Washington DC: You may want to rethink gobbling down those potato fries that have been sitting out at your next picnic as according to a team of researchers, the disease-carrying potential of flies may be greater than previously thought.
In a study of the microbiomes of 116 houseflies and blowflies from three different continents, researchers found, in some cases, these flies carried hundreds of different species of bacteria, many of which are harmful to humans. Because flies often live close to humans, scientists have long suspected they played a role in carrying and spreading diseases, but this study, which was originally initiated at Penn State's Eberly College of Science, added further proof, as well as insights into the extent of that threat.
"We believe that this may show a mechanism for pathogen transmission that has been overlooked by public health officials, and flies may contribute to the rapid transmission of pathogens in outbreak situations," said researcher Donald Bryant.
The researchers were able to investigate the microbial content of individual fly body parts, including legs and wings. The legs appear to transfer most of the microbial organisms from one surface to another, he added.
Blowflies and houseflies, both carrion fly species, are often exposed to unhygienic matter because they use feces and decaying organic matter to nurture their young, where they could pick up bacteria that could act as pathogens to humans, plants and animals.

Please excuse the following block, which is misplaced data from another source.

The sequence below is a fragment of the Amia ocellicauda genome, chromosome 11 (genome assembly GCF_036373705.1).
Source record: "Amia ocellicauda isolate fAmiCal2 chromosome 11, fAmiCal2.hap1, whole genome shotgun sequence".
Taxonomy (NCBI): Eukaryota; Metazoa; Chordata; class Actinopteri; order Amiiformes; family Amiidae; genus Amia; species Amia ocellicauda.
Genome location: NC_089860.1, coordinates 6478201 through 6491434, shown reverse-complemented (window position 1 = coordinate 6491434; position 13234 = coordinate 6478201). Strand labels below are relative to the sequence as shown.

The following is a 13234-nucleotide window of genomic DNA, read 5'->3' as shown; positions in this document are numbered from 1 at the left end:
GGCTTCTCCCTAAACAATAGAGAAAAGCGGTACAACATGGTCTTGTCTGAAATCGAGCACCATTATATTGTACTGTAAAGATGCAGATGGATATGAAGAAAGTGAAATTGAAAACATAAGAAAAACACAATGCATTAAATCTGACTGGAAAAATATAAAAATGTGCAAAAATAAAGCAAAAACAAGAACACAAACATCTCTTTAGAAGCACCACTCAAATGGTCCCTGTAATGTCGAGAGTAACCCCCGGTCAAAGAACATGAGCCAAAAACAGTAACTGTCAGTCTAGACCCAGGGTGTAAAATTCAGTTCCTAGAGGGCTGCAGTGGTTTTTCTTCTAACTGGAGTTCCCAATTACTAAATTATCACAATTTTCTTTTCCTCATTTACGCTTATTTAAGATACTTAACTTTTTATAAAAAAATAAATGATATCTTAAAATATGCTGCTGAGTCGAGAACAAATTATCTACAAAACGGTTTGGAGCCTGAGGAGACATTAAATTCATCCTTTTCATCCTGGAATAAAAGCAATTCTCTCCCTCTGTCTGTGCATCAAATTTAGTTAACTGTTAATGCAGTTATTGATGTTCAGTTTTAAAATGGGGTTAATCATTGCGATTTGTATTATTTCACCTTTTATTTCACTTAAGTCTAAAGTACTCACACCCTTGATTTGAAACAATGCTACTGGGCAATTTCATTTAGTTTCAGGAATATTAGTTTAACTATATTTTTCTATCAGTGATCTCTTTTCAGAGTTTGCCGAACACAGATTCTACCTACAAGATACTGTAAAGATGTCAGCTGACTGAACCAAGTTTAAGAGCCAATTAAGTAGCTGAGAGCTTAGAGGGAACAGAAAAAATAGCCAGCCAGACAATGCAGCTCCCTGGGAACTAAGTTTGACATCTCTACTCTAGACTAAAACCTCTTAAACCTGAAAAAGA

The study also indicated that blowflies and houseflies share over 50 percent of their microbiome, a mixture of host-related microorganisms and those acquired from the environments they inhabit. Surprisingly, flies collected from stables carried fewer pathogens than those collected from urban environments.
The researchers found 15 instances of the human pathogen Helicobacter pylori, a pathogen often causing ulcers in the human gut, largely in the blowfly samples collected in Brazil. The known route of transmission of Helicobacter has never considered flies as a possible vector for the disease, said Schuster.
The potential, then, for flies to carry diseases may increase when more people are present.
"It will really make you think twice about eating that potato salad that's been sitting out at your next picnic," Bryant said. "It might be better to have that picnic in the woods, far away from urban environments, not a central park."
Researcher Ana Carolina Junqueira said that the novel genomic and computational methods used for the study allowed the team an unprecedented look at the microbial community carried by flies.
Flies may not be all bad, however. The researchers suggested they could turn into helpers for human society, perhaps even serving as living drones that can act as an early-warning system for diseases.
The study appears in journal Scientific Reports.